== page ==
The transfer window officially opened on Monday, though this one has been so eagerly awaited that some clubs have jumped the gun. It is slightly odd that this should happen in a season when all interest in the title race will most likely be over by the end of January but, perhaps because they feel the deal properly belongs to last summer, Liverpool went ahead early with the announcement that they had agreed to pay Southampton a record £75m for Virgil van Dijk.
Not to be outdone, it emerged days in advance of the window that Everton would not be letting slip another opportunity to bring in a proven goalscorer, although early reports that Besiktas had agreed to allow Cenk Tosun to leave for £25m were a trifle premature. It still remains conceivable that the two players could face each other in Friday’s FA Cup Merseyside derby, meaning that the coming month may not be dominated by José Mourinho pleading poverty or Manchester City weighing up a move for Alexis Sánchez after all.
It used to be said until quite recently that summer was the only time to do good business and that January was a last-chance saloon for those desperate enough to pay silly prices, but that view may be changing. The prices are still silly, naturally – this is England – but most clubs have a little more spending money these days and long-term targets can be landed just as easily in January as in summer.
To describe Van Dijk and Sánchez as long-term targets for Liverpool and City would be an understatement – both deals might have happened six months ago – but Ronald Koeman was outlining the importance of replacing Romelu Lukaku weeks before the last window closed and Sam Allardyce has been tracking Tosun for so long he initially recommended him to Crystal Palace.
The other name that would normally come up in this category is Antoine Griezmann of Atlético Madrid, long assumed to be a Manchester United target. That deal could also have gone through last summer but for a transfer ban being placed on Atlético. The embargo is now up and Atlético have a returning Diego Costa in the pipeline but, though the path to Old Trafford is now clear, it appears the French forward is more likely to stay in Spain. Barcelona have agreed to pay Griezmann’s £90m release clause, a figure Mourinho is understood to feel is too high anyway, but would prefer to welcome him in the summer rather than mid-season.
This does not make Barcelona any less keen on Liverpool’s Philippe Coutinho, a deferred move that at some point in 2018 is likely to put the capture of Van Dijk into perspective, but though Atlético would not object to United hijacking Barcelona’s move for Griezmann, or at least entering into a bidding war with the Catalans, the noises coming out of Old Trafford indicate the player is no longer their No1 target, if indeed he ever was.
Supposition has long had it that United would move heaven and earth to capture Gareth Bale but, though Real Madrid now seem willing to part with a player who has made only half a dozen league appearances this season, Chelsea are also keen on the former Tottenham winger. While Bale would be a welcome addition to the Premier League’s roster of eye-catching entertainers, even with his well-documented injury problems, to an extent he is a fading force, if not quite yesterday’s man. Bale is 28 and unlikely to match in England what he has achieved in Spain.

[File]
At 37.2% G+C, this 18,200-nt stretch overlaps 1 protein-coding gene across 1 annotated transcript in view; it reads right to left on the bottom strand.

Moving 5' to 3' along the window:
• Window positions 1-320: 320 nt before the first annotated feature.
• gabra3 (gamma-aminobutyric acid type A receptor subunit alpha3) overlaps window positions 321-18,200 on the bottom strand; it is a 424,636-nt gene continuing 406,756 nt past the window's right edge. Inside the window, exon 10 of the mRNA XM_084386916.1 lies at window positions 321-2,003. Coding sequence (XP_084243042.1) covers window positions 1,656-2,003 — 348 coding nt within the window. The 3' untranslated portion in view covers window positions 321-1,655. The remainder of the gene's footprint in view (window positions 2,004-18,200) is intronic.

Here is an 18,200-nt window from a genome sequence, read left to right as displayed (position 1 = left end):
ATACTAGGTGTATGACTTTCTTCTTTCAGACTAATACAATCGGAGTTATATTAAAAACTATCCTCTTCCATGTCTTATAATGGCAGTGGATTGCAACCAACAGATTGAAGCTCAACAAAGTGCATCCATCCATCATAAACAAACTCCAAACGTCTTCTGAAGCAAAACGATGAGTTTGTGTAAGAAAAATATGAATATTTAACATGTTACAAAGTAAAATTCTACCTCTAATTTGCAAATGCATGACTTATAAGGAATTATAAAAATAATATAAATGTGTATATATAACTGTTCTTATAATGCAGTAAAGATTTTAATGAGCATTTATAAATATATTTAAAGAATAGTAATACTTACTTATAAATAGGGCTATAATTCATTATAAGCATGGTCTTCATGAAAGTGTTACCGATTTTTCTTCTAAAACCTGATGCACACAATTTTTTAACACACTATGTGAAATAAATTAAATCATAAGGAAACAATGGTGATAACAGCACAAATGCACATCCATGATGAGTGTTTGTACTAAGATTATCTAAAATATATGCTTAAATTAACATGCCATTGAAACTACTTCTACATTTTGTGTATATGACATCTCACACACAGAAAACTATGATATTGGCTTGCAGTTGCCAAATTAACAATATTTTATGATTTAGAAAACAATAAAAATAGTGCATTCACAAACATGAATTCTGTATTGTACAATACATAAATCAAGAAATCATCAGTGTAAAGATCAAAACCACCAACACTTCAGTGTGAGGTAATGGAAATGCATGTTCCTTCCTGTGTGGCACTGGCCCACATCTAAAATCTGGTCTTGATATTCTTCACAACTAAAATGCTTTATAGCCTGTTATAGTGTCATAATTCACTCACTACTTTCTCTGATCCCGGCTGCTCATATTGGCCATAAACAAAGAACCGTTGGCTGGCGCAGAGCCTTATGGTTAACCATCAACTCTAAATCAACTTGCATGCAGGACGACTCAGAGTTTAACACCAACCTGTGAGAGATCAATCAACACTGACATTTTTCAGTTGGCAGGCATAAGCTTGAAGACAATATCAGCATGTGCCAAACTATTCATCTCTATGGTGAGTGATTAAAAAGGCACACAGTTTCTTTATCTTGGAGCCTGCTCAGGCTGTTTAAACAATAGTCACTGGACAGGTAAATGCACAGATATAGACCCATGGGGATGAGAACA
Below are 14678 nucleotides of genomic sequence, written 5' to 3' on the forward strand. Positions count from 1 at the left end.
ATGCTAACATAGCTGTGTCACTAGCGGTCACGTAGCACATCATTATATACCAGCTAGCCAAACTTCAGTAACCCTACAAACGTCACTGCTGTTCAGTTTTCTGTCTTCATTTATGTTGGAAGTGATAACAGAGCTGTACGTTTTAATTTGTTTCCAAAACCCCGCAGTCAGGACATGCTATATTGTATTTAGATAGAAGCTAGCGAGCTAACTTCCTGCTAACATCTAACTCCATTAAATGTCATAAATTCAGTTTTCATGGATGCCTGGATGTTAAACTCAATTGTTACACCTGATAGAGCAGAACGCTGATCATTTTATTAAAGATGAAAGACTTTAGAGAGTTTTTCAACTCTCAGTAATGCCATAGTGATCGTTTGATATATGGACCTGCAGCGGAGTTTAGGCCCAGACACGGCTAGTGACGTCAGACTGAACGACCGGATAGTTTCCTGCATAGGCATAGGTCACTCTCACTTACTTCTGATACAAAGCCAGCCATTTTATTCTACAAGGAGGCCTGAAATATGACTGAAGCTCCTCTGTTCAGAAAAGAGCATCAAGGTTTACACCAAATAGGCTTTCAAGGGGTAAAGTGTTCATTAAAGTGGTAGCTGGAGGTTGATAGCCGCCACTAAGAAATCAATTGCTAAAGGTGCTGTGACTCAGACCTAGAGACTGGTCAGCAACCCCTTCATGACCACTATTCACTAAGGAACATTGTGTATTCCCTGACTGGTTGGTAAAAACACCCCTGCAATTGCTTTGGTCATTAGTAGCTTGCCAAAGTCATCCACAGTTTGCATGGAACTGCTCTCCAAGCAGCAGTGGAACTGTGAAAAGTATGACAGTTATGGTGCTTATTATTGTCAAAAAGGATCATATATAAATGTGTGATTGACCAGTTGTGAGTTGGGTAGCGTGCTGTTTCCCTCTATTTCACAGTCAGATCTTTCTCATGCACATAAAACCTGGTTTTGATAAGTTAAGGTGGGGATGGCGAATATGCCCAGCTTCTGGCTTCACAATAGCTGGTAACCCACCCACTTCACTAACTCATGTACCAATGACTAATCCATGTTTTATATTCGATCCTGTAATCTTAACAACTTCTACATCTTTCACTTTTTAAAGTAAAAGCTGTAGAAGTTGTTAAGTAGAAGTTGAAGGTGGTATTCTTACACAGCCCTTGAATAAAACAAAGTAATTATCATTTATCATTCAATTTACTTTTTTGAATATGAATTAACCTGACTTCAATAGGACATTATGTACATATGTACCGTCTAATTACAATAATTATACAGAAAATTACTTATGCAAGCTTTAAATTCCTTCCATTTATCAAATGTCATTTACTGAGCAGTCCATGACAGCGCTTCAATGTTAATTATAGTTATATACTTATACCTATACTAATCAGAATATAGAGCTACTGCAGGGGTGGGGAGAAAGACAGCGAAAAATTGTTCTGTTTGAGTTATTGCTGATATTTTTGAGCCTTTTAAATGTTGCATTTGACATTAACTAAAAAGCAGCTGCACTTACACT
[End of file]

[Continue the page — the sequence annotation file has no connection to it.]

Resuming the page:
Real Madrid have enjoyed his best seasons and are attempting to recoup some money on a player who has become close to peripheral at the Bernabéu. It would be galling in the extreme were the Spanish giants to take money from an English club to help finance a bid for Harry Kane.
The Tottenham striker, as he has just proved with his record-breaking 39 goals in 36 games in 2017, is undoubtedly the real deal. As good at putting the ball in the net as anyone in Europe and a completely English product, there can be no more questions about him. Since his breakthrough season in 2014-15 he has improved year on year and, at 24 and operating at Champions League level, he is red-hot property even before Tottenham’s famously modest pay scale and unimpressive trophy record are taken into account.
Sean Dyche, the seventh of eight opposing managers to witness a Kane hat-trick in 2017, merely stated the obvious this month when he said any club in the world would love to have him. That must include Manchester City as well as Manchester United. Tottenham may not be prepared to sell him to a Premier League rival, but there is an opportunity here for United or Chelsea to do something other than moan about City’s clear superiority, or for City to make the most decisive move yet to ensure its continuation.
Real Madrid are thought to value Kane at around £180m and plan to make a move in the summer, but why should Spanish clubs be considered the only ones capable of blowing rivals out of the water with a bid Tottenham cannot possibly refuse? Are English clubs not richer than ever, and are there not still five of them in the Champions League?
Even if Kane has expressed a preference for staying where he is, and even if Spurs are willing to double his money, that is not the way football generally works. It will be a surprise if Kane is still at the same club in a year’s time, and in fact people are betting against it already. No one expects a move mid-season, though the first window of opportunity is about to open, the target is clear and anyone truly ambitious ought to be ready. To dare is to do, as Spurs may have heard. The gun can be jumped.
The Guardian Sport